There is no hiding from the eternal One.  We can no more hide our sinfulness and sin from Him, than could Adam and Eve in the garden.  Even the stuff we would try to hide from ourselves and justify to ourselves, He knows.  It is there in the light of His presence, in the light of His “countenance.”  C.S. Lewis said, “In the end that Face which is the delight or terror of the Universe must be turned on each of us … either conferring glory inexpressible or inflicting shame that can never be cured or disguised.”  Our lives are short, our existence is insubstantial in comparison to God’s.  But those aren’t the real/fundamental problems.  Our problem is sin.

9 For all our days pass away under your wrath; we bring our years to an end like a sigh.

Human beings that are at all paying attention live lives groaning under the weight of real guilt and the knowledge that it is not inconsequential to God, that He truly hates sin, that His wrath is both real and just.  We bring our years to an end like a sigh.  Long life is a mixed blessing.  With it comes years of knowledge of the misery of sin and wrath.

10 The years of our life are seventy, or even by reason of strength eighty; yet their span is but toil and trouble; they are soon gone, and we fly away.

There is joy in life, as we spend it in fellowship with Christ.  But the truth is that life wears us out.  It’s hard.  And it is, again, short.  Their (our years’) “span” is but toil and trouble.  Literally this is their “pride” is but toil and trouble.  What folks prize in life, their health, joys, riches, and honor are all nevertheless touched by toil and trouble.  The years are soon gone and we fly away.

11 Who considers the power of your anger, and your wrath according to the fear of you?

All of this should be most obvious to anyone who is paying attention to the Scriptures.  But, Moses asks, “Who is paying attention?”  The implied answer is “Nobody!”   The message of this Psalm is not often heard in our time.  Our time is too busy in amusements, self-indulgence, and pleasure, and just plain noise.  Outside the church and inside the visible church, people in our time are living for this life alone.  Moses would plead for our attention, and tell us that to live a shallow self-indulgent existence, oblivious to these matters is both insane and ultimately suicidal.  So he prays for us:

12 So teach us to number our days that we may get a heart of wisdom.

Teach us to number our days.  Teach us to think it through, the infinite eternal nature of God and the finite, frail, and sinful nature of humanity.  Teach us to compare our days to His.  Teach us to reckon correctly.  Everyone ought to know his or her few days, or he or she will play the fool and ignore mortality and accountability to God.  Teach us to get wisdom, to fear the LORD.

And he prays for mercy for all of us.  With boldness made possible by the truth of verse 1, that God has been our dwelling place, Moses essentially prays for the reversal of the misery he’s laid out.

13 Return, O LORD! How long? Have pity on your servants!

God says to man in verse 3, “Return” to the dust, Moses prays to God “Return” and give mercy.  Have pity.  Humans deserve wrath, Moses asks for mercy.  He doesn’t have the whole of the Gospel picture, but he can confidently plead for mercy.  Moses knows that he belongs to God, that he is God’s servant.  He knows that God has been his dwelling place through all of life.  He knows God will hear and answer, but he can’t know how graciously his prayer will be answered in Christ.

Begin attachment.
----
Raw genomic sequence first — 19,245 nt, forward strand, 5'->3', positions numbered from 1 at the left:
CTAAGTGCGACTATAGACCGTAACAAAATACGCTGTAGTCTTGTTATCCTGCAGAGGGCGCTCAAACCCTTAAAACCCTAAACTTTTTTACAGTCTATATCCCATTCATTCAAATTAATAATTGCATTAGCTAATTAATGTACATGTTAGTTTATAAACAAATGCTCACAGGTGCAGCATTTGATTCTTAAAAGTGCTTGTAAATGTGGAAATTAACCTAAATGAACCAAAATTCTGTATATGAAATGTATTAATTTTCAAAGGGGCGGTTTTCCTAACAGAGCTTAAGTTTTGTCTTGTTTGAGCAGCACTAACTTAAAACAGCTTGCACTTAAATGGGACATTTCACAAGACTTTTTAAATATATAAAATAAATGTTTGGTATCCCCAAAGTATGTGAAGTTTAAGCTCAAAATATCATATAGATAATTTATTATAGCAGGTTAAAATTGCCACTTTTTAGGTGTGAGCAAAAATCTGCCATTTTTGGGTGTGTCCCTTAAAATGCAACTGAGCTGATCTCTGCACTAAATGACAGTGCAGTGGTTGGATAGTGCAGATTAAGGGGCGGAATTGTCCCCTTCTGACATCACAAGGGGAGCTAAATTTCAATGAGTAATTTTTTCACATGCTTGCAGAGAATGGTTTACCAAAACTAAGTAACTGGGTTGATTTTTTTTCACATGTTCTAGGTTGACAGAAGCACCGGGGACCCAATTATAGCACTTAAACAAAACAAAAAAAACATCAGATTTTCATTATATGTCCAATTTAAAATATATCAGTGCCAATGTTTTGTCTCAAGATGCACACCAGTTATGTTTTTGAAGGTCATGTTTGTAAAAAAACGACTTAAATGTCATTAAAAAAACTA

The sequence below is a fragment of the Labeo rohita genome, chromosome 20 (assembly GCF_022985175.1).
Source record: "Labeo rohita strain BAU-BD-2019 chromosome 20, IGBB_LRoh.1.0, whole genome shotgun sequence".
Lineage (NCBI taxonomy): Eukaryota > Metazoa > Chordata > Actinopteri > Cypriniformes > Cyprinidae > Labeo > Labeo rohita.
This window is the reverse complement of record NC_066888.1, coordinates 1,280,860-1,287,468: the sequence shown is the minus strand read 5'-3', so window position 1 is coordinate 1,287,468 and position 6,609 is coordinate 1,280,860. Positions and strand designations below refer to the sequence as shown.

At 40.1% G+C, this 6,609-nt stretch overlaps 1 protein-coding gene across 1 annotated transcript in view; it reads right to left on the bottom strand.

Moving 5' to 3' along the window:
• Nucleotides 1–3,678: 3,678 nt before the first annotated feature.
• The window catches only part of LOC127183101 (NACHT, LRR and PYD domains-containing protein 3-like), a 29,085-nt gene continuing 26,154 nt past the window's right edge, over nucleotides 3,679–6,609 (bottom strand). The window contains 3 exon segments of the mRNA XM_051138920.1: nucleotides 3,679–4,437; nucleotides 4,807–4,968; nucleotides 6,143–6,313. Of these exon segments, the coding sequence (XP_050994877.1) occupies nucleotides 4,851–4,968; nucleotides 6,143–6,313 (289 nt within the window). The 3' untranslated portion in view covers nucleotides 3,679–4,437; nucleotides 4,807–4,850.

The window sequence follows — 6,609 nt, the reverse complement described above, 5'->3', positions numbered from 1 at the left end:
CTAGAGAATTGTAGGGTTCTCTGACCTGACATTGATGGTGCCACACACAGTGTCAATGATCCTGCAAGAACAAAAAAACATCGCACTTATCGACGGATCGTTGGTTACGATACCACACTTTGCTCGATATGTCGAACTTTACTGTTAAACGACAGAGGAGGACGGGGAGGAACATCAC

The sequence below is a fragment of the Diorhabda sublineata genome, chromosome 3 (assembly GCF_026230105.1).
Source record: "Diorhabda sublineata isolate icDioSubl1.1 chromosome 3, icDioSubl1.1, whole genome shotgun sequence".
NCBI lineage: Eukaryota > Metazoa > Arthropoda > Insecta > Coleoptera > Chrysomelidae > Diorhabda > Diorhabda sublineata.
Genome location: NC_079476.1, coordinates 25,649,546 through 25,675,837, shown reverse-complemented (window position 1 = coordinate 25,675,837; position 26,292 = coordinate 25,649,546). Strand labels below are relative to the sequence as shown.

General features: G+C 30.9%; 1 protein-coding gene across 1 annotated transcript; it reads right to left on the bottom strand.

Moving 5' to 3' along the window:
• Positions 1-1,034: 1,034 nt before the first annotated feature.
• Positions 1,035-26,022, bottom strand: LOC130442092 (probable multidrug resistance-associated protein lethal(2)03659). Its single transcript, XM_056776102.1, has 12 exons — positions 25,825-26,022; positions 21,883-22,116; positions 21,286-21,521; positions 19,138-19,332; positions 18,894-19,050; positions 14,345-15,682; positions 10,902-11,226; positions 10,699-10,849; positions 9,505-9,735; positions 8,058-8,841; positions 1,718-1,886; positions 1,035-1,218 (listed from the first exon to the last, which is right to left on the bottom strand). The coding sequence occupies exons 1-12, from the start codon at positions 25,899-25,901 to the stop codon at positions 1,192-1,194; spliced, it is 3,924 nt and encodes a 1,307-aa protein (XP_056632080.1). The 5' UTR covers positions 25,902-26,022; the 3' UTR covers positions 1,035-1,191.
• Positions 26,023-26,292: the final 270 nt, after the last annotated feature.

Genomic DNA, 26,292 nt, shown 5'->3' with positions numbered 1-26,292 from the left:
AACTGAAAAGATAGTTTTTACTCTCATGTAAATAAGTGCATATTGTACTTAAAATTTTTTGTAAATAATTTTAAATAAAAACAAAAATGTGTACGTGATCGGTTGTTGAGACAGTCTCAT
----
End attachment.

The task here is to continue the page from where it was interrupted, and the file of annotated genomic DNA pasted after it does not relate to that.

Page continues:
14 Satisfy us in the morning with your steadfast love, that we may rejoice and be glad all our days.

In verses 5 and 6, the morning brings promise that fades by evening as our frail attempts at significance come to nothing.  All our days under God’s just wrath from verse 9 are few, and full of misery and terror.  But Moses dares here to pray for satisfaction in the morning, rejoicing, and gladness for all our days, all of this on the basis of God’s steadfast love for His servants, for those who truly love Him and serve Him.  He almost surely speaks beyond his own understanding by speaking of an eternal morning when God’s servants wake on the other side of death.

15 Make us glad for as many days as you have afflicted us, and for as many years as we have seen evil.

On the basis of God’s steadfast love, Moses can dare to pray for gladness to at least balance misery.  What he can’t imagine is the wonder of the Gospel and the complete overpowering of the tough stuff of life by gracious promises of eternity.

2Corinthians 4:17  For this light momentary affliction is preparing for us an eternal weight of glory beyond all comparison,

16 Let your work be shown to your servants, and your glorious power to their children.

What you and I do in this world in our own strength is transitory.  What God does is permanent.  So Moses prays for God’s permanent work to be seen by God’s servants and their kids.  Here’s something that lasts beyond a person’s life.  Moses saw through a glass darkly.  The glory of it is that there is eternity “at home” awaiting us and all those of all generations who love God.

17 Let the favor of the Lord our God be upon us, and establish the work of our hands upon us; yes, establish the work of our hands!

Let the delight of the Lord our God be upon us.  And here is a prayer that instead of our work being pointless and profiting nothing, as it looks in verses 5 and 6, that it having lasting consequence.  We long to be home and to have meaning.  Those things are in God alone.

Moses began reckoning from the truth that God has been his dwelling place, his only home on earth.  In all probability, nearing the end of his life, he thinks about human transience, frailty and its relation to sin and punishment and misery.  He wonders that many pay these things no attention and prays for wisdom for people to see how things are.  He ends with this series of petitions for mercy and reversal of misery, petitions that are made more glorious by the Gospel, petitions grounded in God’s steadfast love for His servants.

Here is a .pdf of this lesson.

Scripture taken from The Holy Bible, English Standard Version.  Copyright 2000; 2001, by Crossway Bibles, a division of Good News Publishers.  Used by permission.  All rights reserved.